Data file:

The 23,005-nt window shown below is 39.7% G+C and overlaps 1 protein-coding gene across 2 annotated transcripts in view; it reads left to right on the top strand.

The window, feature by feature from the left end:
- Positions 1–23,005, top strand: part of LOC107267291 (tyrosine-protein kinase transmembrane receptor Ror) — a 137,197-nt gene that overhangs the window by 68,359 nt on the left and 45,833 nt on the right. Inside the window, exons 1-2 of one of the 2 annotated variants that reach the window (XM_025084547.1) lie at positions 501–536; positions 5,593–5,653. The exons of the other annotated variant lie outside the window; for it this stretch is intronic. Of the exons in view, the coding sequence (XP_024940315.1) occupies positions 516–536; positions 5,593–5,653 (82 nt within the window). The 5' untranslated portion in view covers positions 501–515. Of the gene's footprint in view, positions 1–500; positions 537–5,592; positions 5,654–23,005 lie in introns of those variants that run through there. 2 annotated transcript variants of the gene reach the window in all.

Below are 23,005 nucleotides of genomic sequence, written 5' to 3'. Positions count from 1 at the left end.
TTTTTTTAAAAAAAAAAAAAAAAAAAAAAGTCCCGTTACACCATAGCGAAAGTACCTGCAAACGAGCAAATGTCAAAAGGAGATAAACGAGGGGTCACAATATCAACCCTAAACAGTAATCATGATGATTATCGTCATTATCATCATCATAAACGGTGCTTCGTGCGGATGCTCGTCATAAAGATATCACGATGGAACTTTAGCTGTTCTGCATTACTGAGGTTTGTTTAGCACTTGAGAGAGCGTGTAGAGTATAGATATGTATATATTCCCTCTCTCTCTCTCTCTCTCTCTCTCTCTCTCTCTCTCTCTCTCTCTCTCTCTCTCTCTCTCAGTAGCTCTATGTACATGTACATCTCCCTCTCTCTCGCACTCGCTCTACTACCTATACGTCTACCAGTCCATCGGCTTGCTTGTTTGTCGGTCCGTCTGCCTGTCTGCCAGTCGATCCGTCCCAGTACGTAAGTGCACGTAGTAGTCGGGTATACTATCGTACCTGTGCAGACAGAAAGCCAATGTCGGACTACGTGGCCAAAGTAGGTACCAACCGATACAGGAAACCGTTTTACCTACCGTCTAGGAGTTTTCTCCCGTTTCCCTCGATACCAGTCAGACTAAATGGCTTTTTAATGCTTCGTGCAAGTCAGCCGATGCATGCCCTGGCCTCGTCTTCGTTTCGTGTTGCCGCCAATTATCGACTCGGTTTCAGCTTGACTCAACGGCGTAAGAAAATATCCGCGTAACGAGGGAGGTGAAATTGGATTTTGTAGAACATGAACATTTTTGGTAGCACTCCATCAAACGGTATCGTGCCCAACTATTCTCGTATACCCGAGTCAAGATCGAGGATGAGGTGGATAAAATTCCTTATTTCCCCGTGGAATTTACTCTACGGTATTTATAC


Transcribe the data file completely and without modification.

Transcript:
The 23,005-nt window shown below is 39.7% G+C and overlaps 1 protein-coding gene across 2 annotated transcripts in view; it reads left to right on the top strand.

The window, feature by feature from the left end:
- Positions 1–23,005, top strand: part of LOC107267291 (tyrosine-protein kinase transmembrane receptor Ror) — a 137,197-nt gene that overhangs the window by 68,359 nt on the left and 45,833 nt on the right. Inside the window, exons 1-2 of one of the 2 annotated variants that reach the window (XM_025084547.1) lie at positions 501–536; positions 5,593–5,653. The exons of the other annotated variant lie outside the window; for it this stretch is intronic. Of the exons in view, the coding sequence (XP_024940315.1) occupies positions 516–536; positions 5,593–5,653 (82 nt within the window). The 5' untranslated portion in view covers positions 501–515. Of the gene's footprint in view, positions 1–500; positions 537–5,592; positions 5,654–23,005 lie in introns of those variants that run through there. 2 annotated transcript variants of the gene reach the window in all.

Below are 23,005 nucleotides of genomic sequence, written 5' to 3'. Positions count from 1 at the left end.
TTTTTTTAAAAAAAAAAAAAAAAAAAAAAGTCCCGTTACACCATAGCGAAAGTACCTGCAAACGAGCAAATGTCAAAAGGAGATAAACGAGGGGTCACAATATCAACCCTAAACAGTAATCATGATGATTATCGTCATTATCATCATCATAAACGGTGCTTCGTGCGGATGCTCGTCATAAAGATATCACGATGGAACTTTAGCTGTTCTGCATTACTGAGGTTTGTTTAGCACTTGAGAGAGCGTGTAGAGTATAGATATGTATATATTCCCTCTCTCTCTCTCTCTCTCTCTCTCTCTCTCTCTCTCTCTCTCTCTCTCTCTCTCTCTCTCAGTAGCTCTATGTACATGTACATCTCCCTCTCTCTCGCACTCGCTCTACTACCTATACGTCTACCAGTCCATCGGCTTGCTTGTTTGTCGGTCCGTCTGCCTGTCTGCCAGTCGATCCGTCCCAGTACGTAAGTGCACGTAGTAGTCGGGTATACTATCGTACCTGTGCAGACAGAAAGCCAATGTCGGACTACGTGGCCAAAGTAGGTACCAACCGATACAGGAAACCGTTTTACCTACCGTCTAGGAGTTTTCTCCCGTTTCCCTCGATACCAGTCAGACTAAATGGCTTTTTAATGCTTCGTGCAAGTCAGCCGATGCATGCCCTGGCCTCGTCTTCGTTTCGTGTTGCCGCCAATTATCGACTCGGTTTCAGCTTGACTCAACGGCGTAAGAAAATATCCGCGTAACGAGGGAGGTGAAATTGGATTTTGTAGAACATGAACATTTTTGGTAGCACTCCATCAAACGGTATCGTGCCCAACTATTCTCGTATACCCGAGTCAAGATCGAGGATGAGGTGGATAAAATTCCTTATTTCCCCGTGGAATTTACTCTACGGTATTTATAC